Air safety concerns
THERE’S increasing air safety concerns with the Solomon Airline’s domestic fleet.
This came after at least two recent air incidents and latest revelations that Solomon Airlines is using written-off Twin Otter aircrafts, which it purchased from overseas and refurbished them here.
News of the purchase of written off aircrafts is well-guarded information, but inside sources have confirmed this to be true.
“One of the Twin-Otters was the one that crashed in the waters of Seychelles, in the Caribbean some years ago,” a source said.
“Solomon Airlines purchased this written-off plane and paid for the freight cost to have it shipped here,” the source added.
“It lied idle for many months before the company’s engineers started working to refurbish it.
“But when the management found it would cost so much to refurbish the aircraft, it decided to sell it to an Australian.
“The plane has been refurbished by its Australian owner, and is now ready to fly.
“However, the latest we got is the management is planning to purchase the fuselages of this aircraft to fit it into another Solomon Airlines Twin Otter(H4-SID) currently grounded at Henderson.
“H4-SID fuselage is currently expired and needs to be sent overseas for re-licensing.
“But what’s the point of buying the fuselage of a plane we already sold?
“We are going to pay for that twice or more the amount we sold the plane for. I’m sure someone out there is benefiting from these deals,”the source said.
The source addedSolomon Airlines also sold another Twin-Otter aircraft (H4-FNT) to Air PNG sometimes in 2010.
The aircraft, the source revealed, was refurbished and registered under Air PNG.
However, a few years later this same aircraft was leased to Solomon Airlines and now registered as H4-OTA.
It is unclear whether the aircraft has now been owned by the Solomon Airlines.
“If we are badly in need of aircrafts for the domestic fleet, why do we have to sell the aircrafts and then repurchase their parts and or lease them again?
“It’s just unbelievable the way the management is doing business.”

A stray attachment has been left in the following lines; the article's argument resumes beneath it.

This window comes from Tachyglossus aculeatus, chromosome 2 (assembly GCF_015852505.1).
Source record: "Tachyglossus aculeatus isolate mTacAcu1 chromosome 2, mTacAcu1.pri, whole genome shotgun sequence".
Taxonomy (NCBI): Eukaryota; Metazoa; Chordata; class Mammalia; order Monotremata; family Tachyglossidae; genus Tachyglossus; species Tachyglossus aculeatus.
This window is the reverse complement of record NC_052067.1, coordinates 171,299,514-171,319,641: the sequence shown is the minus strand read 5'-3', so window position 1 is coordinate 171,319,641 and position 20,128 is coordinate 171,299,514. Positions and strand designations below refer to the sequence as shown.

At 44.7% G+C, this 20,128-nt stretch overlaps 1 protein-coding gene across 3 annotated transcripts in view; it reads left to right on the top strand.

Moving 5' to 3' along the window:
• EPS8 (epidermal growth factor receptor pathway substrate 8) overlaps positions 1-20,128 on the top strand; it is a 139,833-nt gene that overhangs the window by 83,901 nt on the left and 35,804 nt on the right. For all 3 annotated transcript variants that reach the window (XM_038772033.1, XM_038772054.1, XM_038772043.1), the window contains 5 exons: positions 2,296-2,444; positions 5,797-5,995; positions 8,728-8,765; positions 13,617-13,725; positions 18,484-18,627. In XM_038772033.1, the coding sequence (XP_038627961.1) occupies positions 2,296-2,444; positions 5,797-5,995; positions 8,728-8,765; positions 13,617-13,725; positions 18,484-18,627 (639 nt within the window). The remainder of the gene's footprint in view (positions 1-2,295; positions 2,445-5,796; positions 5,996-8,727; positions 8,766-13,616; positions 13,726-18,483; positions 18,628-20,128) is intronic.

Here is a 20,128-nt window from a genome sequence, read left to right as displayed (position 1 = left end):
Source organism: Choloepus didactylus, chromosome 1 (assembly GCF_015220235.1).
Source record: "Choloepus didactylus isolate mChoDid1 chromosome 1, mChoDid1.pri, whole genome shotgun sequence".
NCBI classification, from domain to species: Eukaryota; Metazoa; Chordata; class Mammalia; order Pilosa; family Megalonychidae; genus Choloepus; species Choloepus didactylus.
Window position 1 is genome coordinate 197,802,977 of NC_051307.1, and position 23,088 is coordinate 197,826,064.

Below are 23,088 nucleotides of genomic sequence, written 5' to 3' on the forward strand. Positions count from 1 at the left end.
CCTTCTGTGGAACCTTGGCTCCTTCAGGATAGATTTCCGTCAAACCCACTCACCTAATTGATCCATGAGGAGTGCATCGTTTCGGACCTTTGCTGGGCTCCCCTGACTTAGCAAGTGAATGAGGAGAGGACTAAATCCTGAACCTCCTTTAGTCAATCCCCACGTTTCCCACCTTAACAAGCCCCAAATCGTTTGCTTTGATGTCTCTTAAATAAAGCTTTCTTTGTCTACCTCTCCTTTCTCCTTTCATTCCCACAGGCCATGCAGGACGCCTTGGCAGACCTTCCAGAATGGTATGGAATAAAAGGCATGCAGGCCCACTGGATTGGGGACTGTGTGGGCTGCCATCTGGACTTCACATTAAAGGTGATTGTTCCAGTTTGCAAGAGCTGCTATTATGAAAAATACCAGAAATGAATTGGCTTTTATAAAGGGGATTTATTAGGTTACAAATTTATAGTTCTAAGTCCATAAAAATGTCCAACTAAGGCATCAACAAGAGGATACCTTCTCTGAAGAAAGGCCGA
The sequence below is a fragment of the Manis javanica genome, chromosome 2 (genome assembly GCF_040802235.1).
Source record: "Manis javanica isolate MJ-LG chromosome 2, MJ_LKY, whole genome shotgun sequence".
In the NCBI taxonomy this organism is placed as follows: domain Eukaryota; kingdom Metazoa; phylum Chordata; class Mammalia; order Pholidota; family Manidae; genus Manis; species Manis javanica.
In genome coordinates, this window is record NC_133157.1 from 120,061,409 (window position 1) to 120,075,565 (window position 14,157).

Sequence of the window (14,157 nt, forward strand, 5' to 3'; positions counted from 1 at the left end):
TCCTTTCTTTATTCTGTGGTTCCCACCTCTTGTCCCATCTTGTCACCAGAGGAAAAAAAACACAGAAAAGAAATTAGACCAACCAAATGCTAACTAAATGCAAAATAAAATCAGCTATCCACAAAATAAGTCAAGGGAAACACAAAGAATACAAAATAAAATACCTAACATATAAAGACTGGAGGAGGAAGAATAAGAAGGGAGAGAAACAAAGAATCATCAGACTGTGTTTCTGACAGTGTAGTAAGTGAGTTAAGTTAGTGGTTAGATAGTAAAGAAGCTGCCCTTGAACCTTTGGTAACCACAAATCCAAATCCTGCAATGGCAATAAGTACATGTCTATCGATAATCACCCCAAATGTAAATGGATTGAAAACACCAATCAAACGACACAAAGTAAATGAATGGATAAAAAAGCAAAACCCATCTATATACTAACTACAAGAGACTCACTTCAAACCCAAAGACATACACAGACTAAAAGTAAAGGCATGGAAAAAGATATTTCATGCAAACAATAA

The source also revealed a second written-off Twin-Otter aircraft was purchased from Vanuatu.
“The aircraft was refurbished, but Solomon Airlines spent millions of dollars to get it up in the air,” the source said.
This aircraft is currently operating and registered as H4-NNP.
“These are very old aircrafts. But we are lucky to have a team of highly capable engineers who ensure safety standards are maintained.”
Asked about the safety concern, Director of Civil Aviation George Satusaid they are keeping tap on Solomon Airlines domestic fleet.
“At the moment all aircrafts are air-worthy,” MrSatu said.
He said the purchase of written-off aircraft from other companies is a normal practice in the airline industry.
However, MrSatu said any crashed plane or scrap bought from another country has to be repaired to meet the Standard Technical Certificate (STC) before it can be flown.
Asked does those mechanical problems happening to Solomon Airlines aircrafts justifies the certification the Aviation gives, MrSatu said anything that happens after that just happens.
He said any problems with the aircrafts have to be inspected and the Civil Aviation will have to do an inspection before giving Solomon Airlines the green light.
Solomon Airlines chief executive officer Ron Sumsum was sent questions but has not responded.
His lawyer told the Solomon Star Captain Sumsum can only respond if the sources of the story are revealed to him.
Meanwhile, our sources said if the Solomon Airlines management is serious about improving the domestic fleet, they should buy new aircrafts instead of scraps.
“What is the difference between buying a scrap and a new aircraft when the cost of refurbishing a scrap is almost the same as the price of a new aircraft?”
The source said Solomon Airlines is also leasing an Islander (H4-AAJ) from an Australian Ian Covil.
Another source spoken to said the issue of the status of the aircrafts used in the domestic fleet is a long time concern.
“But we cannot speak up for fear of losing our jobs,” the source said.
“Quite a good numbers of our staff have already been unfairly dismissed and we don’t want that to happen to us.”
In its 50-year history, Solomon Airlines has had only one domestic air disaster.
This was in 1991 the aircraft flying between Kirakira and Honiara crashed into the mountains of Guadalcanal, killing all passengers on board.
Report of an investigation carried out into the incident was never made public.
By DANIEL NAMOSUAIA